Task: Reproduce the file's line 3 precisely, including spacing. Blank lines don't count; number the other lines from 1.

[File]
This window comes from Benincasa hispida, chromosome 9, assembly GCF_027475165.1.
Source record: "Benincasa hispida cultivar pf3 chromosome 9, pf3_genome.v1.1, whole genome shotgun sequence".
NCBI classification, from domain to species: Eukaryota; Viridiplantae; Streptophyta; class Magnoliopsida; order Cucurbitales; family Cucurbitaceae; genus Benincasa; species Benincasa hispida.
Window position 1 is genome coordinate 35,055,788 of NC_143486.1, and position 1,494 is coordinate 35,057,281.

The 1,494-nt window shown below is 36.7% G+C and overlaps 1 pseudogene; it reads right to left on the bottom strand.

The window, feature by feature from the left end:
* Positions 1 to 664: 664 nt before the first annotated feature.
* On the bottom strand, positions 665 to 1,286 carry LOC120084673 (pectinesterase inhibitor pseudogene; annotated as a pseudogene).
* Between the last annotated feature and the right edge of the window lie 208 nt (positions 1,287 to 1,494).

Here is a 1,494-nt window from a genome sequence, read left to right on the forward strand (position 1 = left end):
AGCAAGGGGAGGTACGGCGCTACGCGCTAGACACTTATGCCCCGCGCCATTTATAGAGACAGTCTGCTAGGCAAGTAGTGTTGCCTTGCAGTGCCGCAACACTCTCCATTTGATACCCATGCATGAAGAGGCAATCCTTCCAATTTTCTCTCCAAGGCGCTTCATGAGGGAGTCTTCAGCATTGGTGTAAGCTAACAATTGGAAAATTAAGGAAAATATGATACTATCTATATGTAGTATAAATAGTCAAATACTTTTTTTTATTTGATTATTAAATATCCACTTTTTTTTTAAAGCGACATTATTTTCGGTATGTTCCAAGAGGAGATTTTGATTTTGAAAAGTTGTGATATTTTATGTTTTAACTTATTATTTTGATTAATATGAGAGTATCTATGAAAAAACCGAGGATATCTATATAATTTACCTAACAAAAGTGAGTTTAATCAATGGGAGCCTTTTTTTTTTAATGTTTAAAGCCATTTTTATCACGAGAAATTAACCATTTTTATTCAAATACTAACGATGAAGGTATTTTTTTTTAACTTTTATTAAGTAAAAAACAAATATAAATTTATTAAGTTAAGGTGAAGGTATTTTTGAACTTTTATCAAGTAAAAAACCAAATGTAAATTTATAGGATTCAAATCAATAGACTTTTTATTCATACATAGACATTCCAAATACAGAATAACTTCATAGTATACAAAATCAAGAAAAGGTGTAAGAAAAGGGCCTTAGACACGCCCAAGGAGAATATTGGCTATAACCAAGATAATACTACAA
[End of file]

NCBI classification, from domain to species: Eukaryota; Viridiplantae; Streptophyta; class Magnoliopsida; order Cucurbitales; family Cucurbitaceae; genus Benincasa; species Benincasa hispida.